Theodore decided to return to the hospital from which he came in order to check back up on Nurse Santania. So he headed back, picking up flowers, balloons and a ‘Get Well Soon’ card along the way. When he arrived at the hospital and walked through the entrance, he couldn’t help but notice the contrast with the harsh desert landscape outside of the city, beyond the doors he had just walked through. The hospital was clean, to such a degree that the hospital’s sterility made everything seem so new, regardless of how many years it had been taking care of patients. It was as if it were stuck in time, a time when everything’s okay, and nobody gets sick or dies. The walls were always freshly painted, the floor so shiny it didn’t ever need to be buffed. No matter how much foot traffic, no matter how many bleeding, sick, coughing, or mangled forms may have come through those hospital doors, it remained pristine for every visit. Perhaps the custodial staff members were simply more evolved than their primary and secondary school brethren. And surely none of the sports stadiums could hope for such a state, either. And don’t think for a second it’s about numbers, because surely people start dying every day, and their families must love them enough to come visit regularly. But that wasn’t why Theodore wanted to visit Nurse Santania again before she inevitably ascended to a place even more immaculate than this hospital, if that can even be believed.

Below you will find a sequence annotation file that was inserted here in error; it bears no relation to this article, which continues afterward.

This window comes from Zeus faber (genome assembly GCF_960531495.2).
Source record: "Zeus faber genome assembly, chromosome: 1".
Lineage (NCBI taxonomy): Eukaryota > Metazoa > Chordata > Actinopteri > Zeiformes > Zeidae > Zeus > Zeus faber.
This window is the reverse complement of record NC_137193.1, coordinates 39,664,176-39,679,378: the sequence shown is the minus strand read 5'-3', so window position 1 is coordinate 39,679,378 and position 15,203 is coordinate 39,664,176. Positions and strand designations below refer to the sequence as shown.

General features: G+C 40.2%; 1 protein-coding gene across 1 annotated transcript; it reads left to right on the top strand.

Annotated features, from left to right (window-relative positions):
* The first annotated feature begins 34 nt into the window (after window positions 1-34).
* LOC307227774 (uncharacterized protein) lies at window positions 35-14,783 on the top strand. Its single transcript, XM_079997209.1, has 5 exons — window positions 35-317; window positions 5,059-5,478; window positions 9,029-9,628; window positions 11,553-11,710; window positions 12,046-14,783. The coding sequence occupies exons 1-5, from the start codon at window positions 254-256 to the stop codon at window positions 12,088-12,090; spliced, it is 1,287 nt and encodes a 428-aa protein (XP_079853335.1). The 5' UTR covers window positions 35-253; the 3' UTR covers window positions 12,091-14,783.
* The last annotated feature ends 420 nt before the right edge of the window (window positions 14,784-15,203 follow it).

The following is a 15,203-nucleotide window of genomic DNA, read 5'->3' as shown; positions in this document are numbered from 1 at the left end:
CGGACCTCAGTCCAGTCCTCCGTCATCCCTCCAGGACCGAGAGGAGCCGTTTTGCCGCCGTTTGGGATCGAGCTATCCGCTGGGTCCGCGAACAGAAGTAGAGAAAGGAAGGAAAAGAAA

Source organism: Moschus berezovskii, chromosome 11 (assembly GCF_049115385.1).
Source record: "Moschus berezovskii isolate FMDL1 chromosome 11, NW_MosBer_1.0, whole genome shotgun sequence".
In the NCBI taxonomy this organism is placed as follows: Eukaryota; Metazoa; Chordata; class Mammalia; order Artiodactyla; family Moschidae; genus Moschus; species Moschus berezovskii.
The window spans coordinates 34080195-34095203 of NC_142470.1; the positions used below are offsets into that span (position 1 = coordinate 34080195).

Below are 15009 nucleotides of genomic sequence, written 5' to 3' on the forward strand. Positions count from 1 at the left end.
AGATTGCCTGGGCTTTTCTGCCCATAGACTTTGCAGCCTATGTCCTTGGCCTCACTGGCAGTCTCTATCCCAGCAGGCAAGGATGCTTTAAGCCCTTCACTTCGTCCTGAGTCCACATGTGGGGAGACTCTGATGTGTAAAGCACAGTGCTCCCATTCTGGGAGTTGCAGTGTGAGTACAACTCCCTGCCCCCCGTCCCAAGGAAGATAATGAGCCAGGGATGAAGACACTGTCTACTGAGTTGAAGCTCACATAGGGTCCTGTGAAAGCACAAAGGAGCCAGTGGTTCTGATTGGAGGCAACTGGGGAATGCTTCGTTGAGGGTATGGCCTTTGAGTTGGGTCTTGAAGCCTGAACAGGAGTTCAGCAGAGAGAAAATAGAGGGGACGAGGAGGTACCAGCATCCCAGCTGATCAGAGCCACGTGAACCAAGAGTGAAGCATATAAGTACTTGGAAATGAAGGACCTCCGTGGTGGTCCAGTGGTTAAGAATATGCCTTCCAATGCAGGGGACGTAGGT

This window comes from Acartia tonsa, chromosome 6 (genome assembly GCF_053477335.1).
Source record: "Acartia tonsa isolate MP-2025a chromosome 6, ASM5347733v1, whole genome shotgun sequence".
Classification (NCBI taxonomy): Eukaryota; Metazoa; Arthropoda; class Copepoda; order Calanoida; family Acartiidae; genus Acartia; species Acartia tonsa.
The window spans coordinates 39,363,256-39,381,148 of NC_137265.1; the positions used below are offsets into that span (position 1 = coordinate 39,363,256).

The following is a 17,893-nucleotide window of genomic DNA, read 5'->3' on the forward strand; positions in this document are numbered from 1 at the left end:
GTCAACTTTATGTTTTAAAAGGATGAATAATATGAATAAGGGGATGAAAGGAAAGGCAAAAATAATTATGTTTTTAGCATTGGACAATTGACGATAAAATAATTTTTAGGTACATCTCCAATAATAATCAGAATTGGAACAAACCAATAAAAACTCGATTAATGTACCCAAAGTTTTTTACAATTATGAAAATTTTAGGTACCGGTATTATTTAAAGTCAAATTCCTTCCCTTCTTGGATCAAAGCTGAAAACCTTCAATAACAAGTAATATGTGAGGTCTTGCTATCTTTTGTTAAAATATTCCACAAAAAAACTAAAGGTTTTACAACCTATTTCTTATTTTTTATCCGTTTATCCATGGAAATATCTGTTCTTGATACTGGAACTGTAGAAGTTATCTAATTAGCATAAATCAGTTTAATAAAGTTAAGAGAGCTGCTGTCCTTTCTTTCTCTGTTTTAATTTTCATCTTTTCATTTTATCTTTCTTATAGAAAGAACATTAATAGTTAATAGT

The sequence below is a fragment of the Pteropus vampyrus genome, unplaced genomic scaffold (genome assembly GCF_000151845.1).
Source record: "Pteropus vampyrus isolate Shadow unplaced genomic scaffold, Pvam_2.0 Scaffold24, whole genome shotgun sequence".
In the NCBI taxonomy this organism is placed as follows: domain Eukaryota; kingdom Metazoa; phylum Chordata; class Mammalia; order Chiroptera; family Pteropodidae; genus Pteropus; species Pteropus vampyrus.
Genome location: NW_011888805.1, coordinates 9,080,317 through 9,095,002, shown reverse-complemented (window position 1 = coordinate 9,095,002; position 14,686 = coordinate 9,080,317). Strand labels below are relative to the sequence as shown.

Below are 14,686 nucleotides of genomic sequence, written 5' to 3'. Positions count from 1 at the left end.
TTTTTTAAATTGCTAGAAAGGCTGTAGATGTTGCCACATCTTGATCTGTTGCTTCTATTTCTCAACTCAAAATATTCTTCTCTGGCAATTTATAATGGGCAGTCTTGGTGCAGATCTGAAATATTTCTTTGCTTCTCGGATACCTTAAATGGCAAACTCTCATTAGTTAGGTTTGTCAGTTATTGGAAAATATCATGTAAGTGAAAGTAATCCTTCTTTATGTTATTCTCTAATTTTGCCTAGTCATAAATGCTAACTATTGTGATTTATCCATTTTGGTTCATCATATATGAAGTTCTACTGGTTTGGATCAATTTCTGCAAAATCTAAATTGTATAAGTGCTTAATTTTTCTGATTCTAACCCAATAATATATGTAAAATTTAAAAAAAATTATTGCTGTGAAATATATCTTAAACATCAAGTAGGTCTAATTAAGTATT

Upon arriving to Nurse Santania’s room and delivering the gifts, placing them amongst those from numerous others, from families, boyfriends, co-workers, and the like, Theodore was disappointed to see Nurse Santania’s condition had not improved, despite the contract with the man and his placebo cure. Theodore couldn’t stand to see her suffer like this, so he left to go to the waiting room, thinking, trying to devise a plan to nurse the Nurse Santania back to the healthy condition that she deserved, that all humans deserve to enjoy. How cruel must be the death that takes so much away, that causes suffering for its patients, and their families by extension. But Theodore would not have it. He knew life could be so much more, and was determined to give it. But he knew it would require a sacrifice on his part, in order to appease that cruel god of the underworld. But he promised to himself that even Hell would suffer, if anyone from there decided to interfere. And then at that moment, he knew what to do. Theodore was fit, probably more so than his contemporaries and those slightly younger as well. Years of Adonis-like pursuit had helped him sculpt broad shoulders, a large chest, a solid abdomen, and even the vanity of flexed biceps and firm buttocks. But these would not help him directly now. But the effects of such dedication to one’s body is a long-term gift that older men seek as well, the improvements in overall health, from immunity to diseases to heightened cardiovascular functioning, it is those muscles unseen that actually benefit most. And that is what Theodore would sacrifice to help. He left the waiting room to enter the spotless latrines and began to cultivate his donation by taking his pocket knife from his side and making a small incision along the left side of his chest, cutting through sinew that he knew would take months to repair, sapping his strength before it would ever return to normal. But that is the sacrifice he knew had to be made. When he completed the incision to a certain length, he reached in and pulled out his beating heart. Looking at it beating in his hand, Theodore nodded to himself and began to head upstairs to Nurse Santania. When the doctors and nurses had seen what Theodore had done, they took the heart from him and assumedly prepped Nurse Santania for surgery. Someone took Theodore by the arm, and led him down the hall somewhere to sit and rest while his deed was carried out by the ever-competent care staff that surrounded Nurse Santania and made the hospital a place of hope and optimism that assuaged irrational and of rational fears alike with the same effectiveness.